Cohen continues: “In the communist ideal labor should be given freely, like noncommercial love (though not, therefore, out of love).” (225) Freely means free of charge, not at the discretion of the giver. The part is parentheses is telling. For there are not one but two ethos for Cohen. The first is the egalitarian ethos (EE) which should permeate all human actions. One must supress his desires for pleasure for the sake of being no better off than anyone else. This ethos is harped on throughout the book. But we can see now that this is not the only ethos of Cohenism. The second one is the ethos of service (EoS). One must struggle mightily out of this “moral inspiration” (192) to serve other people. One is not to labor out of self-interest or love for his fellow man; instead, laboring is a duty, ethos #2. This one, however, is nowhere discussed explicitly.

EE is clearly insufficient, since it does not in and of itself specify where and how hard anyone ought to work, or even whether he should work at all. EoS demands laboring solely to benefit society. Before we proceed, therefore, let Mises provide a sobering reality check:

While the sacrifices an individual worker makes in intensifying his own exertion burden him alone, only an infinitesimal fraction of the produce of his additional exertion benefits himself and improves his own well-being. While the individual worker enjoys completely the pleasures he may reap by yielding to the temptation to carelessness and laziness, the resulting impairment of the social dividend curtails his own share only infinitesimally.

Under such a socialist mode of production all personal incentives which selfishness provides under capitalism are removed, and a premium is put upon laziness and negligence. Whereas in a capitalist society selfishness incites everyone to the utmost diligence, in a socialist society it makes for inertia and laxity.

The socialists may still babble about the miraculous change in human nature that the advent of socialism will effect, and about the substitution of lofty altruism for mean egotism. But they must no longer indulge in fables about the marvelous effects the selfishness of each individual will bring about under socialism. (HA, 677-8)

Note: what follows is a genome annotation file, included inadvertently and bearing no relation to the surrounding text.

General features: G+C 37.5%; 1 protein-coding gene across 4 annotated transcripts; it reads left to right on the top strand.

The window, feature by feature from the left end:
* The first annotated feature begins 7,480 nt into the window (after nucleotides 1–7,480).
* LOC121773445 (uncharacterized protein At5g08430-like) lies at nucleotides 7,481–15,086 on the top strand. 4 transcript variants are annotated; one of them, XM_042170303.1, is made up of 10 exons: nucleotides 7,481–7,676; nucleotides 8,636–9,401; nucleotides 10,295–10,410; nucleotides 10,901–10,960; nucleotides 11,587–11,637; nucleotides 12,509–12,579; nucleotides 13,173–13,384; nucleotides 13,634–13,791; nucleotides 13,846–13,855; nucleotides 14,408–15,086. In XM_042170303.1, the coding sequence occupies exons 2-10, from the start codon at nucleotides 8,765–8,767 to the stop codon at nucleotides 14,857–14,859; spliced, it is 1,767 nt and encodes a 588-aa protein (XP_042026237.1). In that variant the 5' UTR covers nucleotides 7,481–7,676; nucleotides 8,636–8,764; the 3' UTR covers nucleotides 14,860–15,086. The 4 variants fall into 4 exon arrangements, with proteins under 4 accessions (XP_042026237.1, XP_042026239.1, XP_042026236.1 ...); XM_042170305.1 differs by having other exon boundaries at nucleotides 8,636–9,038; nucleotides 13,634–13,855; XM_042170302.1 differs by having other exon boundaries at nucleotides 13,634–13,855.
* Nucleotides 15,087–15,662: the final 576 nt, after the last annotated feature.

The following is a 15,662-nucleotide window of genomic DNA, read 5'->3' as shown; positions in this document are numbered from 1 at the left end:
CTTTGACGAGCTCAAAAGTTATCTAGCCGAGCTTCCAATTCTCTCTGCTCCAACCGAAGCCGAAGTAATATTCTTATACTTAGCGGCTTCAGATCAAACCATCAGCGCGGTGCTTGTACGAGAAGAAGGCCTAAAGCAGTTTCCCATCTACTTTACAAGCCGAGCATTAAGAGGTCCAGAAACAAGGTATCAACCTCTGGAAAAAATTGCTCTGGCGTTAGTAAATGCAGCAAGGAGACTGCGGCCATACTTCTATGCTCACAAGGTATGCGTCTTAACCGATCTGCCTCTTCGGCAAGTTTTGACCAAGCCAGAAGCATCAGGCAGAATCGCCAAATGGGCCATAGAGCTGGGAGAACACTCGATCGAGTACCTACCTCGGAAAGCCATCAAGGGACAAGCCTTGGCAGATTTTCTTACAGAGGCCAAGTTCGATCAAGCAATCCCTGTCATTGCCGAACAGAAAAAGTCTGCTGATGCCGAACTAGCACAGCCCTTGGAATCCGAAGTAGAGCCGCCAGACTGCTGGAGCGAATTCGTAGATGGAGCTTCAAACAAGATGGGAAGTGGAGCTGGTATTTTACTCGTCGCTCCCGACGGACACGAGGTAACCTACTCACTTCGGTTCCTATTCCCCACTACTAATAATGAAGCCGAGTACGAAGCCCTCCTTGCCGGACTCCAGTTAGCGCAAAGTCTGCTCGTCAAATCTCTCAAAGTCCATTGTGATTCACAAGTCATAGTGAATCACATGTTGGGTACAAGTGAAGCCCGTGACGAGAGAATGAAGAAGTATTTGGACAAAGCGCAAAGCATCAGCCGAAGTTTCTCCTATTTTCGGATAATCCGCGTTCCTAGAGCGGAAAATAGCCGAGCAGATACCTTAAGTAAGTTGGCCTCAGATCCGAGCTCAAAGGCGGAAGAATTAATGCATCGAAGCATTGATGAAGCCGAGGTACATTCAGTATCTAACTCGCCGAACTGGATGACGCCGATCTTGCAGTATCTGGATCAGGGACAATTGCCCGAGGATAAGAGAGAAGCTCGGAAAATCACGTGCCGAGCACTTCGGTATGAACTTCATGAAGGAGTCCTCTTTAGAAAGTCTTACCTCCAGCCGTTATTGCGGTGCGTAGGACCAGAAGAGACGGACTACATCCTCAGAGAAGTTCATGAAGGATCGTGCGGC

“Moral inspiration” must mean some desire to promote the good of other people. But such a thing is, as they say, 10% inspiration and 90% perspiration. Even if, as Cohen maintains, it is false that “people never act out of generous or conscientious inspiration, with no prospect or benefit,” (193) it is still false that people always or even as a rule act out of these impulses or that a durable system of economic affairs can be built out of them.

On p. 184 Cohen considers the case of a woman (call her Mary) who prefers (1) being a doctor at $50,000/year to (2) being a gardener at $20,000/year to (3) being a doctor at $20,000/year.

Given EoS without EE, she will choose (1); under EE without EoS, she will choose (2); with both present, she will choose (3).

My judgment is that EoS on its own is entirely otiose and unnecessary, since (1) would be chosen under free markets + inequality, as well; it’s just that Mary’s pursuit of self-interest and the common good will be harmonized through the market process. Furthermore, under unegalitarian laissez-faire capitalism, Mary would still serve society at $50,000 best; it’s just that she would also better serve herself, and she is a part of society. As Mises says, Mary “becomes a social being not in sacrificing her own concerns for the sake of a mythical Moloch, society, but in aiming at an improvement in her own welfare.” (HA, 160) Moreover, she would (justly) get the full product of her labor.

Second, I think that EE is evil and inhuman, even despicable.

However, I grant that if EE and EoS are both somehow adopted by the great majority, the resulting economy, namely egalitarian capitalism, though a lie and ridiculous game, might just work.


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